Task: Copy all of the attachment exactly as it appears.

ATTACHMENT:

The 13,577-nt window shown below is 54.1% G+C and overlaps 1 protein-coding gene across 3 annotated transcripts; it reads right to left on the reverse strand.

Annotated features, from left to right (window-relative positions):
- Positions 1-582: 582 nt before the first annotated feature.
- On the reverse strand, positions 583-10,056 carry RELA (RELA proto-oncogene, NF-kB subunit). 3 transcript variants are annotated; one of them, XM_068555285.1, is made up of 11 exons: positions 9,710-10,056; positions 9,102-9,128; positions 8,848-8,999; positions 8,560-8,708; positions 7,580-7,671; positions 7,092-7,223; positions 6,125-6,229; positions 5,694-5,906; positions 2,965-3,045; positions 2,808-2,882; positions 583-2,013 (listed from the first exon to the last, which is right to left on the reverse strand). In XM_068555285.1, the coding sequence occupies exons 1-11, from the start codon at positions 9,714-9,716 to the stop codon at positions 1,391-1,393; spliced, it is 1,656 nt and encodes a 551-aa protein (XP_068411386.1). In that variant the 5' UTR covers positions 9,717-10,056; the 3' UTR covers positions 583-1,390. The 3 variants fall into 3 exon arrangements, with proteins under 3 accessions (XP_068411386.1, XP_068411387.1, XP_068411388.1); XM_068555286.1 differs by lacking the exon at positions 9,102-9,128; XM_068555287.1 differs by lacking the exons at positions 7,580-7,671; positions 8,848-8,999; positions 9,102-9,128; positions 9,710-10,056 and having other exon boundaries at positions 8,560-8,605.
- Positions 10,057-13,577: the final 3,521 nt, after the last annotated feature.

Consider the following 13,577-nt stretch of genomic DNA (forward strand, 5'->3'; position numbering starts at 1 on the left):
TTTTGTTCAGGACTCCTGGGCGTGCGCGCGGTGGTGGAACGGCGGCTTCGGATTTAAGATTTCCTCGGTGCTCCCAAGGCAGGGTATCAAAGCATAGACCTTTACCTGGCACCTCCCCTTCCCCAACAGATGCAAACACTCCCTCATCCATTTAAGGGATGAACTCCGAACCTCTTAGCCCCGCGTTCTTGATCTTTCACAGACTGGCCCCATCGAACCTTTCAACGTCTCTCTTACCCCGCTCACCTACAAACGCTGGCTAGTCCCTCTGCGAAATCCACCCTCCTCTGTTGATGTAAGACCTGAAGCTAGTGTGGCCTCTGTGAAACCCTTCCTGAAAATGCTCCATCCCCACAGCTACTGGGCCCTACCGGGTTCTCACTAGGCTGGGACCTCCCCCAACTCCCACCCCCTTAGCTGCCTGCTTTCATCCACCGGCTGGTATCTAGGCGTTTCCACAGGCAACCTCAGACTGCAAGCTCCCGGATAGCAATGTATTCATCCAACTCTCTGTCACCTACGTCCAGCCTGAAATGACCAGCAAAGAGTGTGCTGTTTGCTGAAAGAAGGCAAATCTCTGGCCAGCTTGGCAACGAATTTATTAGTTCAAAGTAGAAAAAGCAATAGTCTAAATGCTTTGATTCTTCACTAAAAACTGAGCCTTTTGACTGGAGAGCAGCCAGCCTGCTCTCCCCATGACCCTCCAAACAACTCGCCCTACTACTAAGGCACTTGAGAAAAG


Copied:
The 13,577-nt window shown below is 54.1% G+C and overlaps 1 protein-coding gene across 3 annotated transcripts; it reads right to left on the reverse strand.

Annotated features, from left to right (window-relative positions):
- Positions 1-582: 582 nt before the first annotated feature.
- On the reverse strand, positions 583-10,056 carry RELA (RELA proto-oncogene, NF-kB subunit). 3 transcript variants are annotated; one of them, XM_068555285.1, is made up of 11 exons: positions 9,710-10,056; positions 9,102-9,128; positions 8,848-8,999; positions 8,560-8,708; positions 7,580-7,671; positions 7,092-7,223; positions 6,125-6,229; positions 5,694-5,906; positions 2,965-3,045; positions 2,808-2,882; positions 583-2,013 (listed from the first exon to the last, which is right to left on the reverse strand). In XM_068555285.1, the coding sequence occupies exons 1-11, from the start codon at positions 9,714-9,716 to the stop codon at positions 1,391-1,393; spliced, it is 1,656 nt and encodes a 551-aa protein (XP_068411386.1). In that variant the 5' UTR covers positions 9,717-10,056; the 3' UTR covers positions 583-1,390. The 3 variants fall into 3 exon arrangements, with proteins under 3 accessions (XP_068411386.1, XP_068411387.1, XP_068411388.1); XM_068555286.1 differs by lacking the exon at positions 9,102-9,128; XM_068555287.1 differs by lacking the exons at positions 7,580-7,671; positions 8,848-8,999; positions 9,102-9,128; positions 9,710-10,056 and having other exon boundaries at positions 8,560-8,605.
- Positions 10,057-13,577: the final 3,521 nt, after the last annotated feature.

Consider the following 13,577-nt stretch of genomic DNA (forward strand, 5'->3'; position numbering starts at 1 on the left):
TTTTGTTCAGGACTCCTGGGCGTGCGCGCGGTGGTGGAACGGCGGCTTCGGATTTAAGATTTCCTCGGTGCTCCCAAGGCAGGGTATCAAAGCATAGACCTTTACCTGGCACCTCCCCTTCCCCAACAGATGCAAACACTCCCTCATCCATTTAAGGGATGAACTCCGAACCTCTTAGCCCCGCGTTCTTGATCTTTCACAGACTGGCCCCATCGAACCTTTCAACGTCTCTCTTACCCCGCTCACCTACAAACGCTGGCTAGTCCCTCTGCGAAATCCACCCTCCTCTGTTGATGTAAGACCTGAAGCTAGTGTGGCCTCTGTGAAACCCTTCCTGAAAATGCTCCATCCCCACAGCTACTGGGCCCTACCGGGTTCTCACTAGGCTGGGACCTCCCCCAACTCCCACCCCCTTAGCTGCCTGCTTTCATCCACCGGCTGGTATCTAGGCGTTTCCACAGGCAACCTCAGACTGCAAGCTCCCGGATAGCAATGTATTCATCCAACTCTCTGTCACCTACGTCCAGCCTGAAATGACCAGCAAAGAGTGTGCTGTTTGCTGAAAGAAGGCAAATCTCTGGCCAGCTTGGCAACGAATTTATTAGTTCAAAGTAGAAAAAGCAATAGTCTAAATGCTTTGATTCTTCACTAAAAACTGAGCCTTTTGACTGGAGAGCAGCCAGCCTGCTCTCCCCATGACCCTCCAAACAACTCGCCCTACTACTAAGGCACTTGAGAAAAG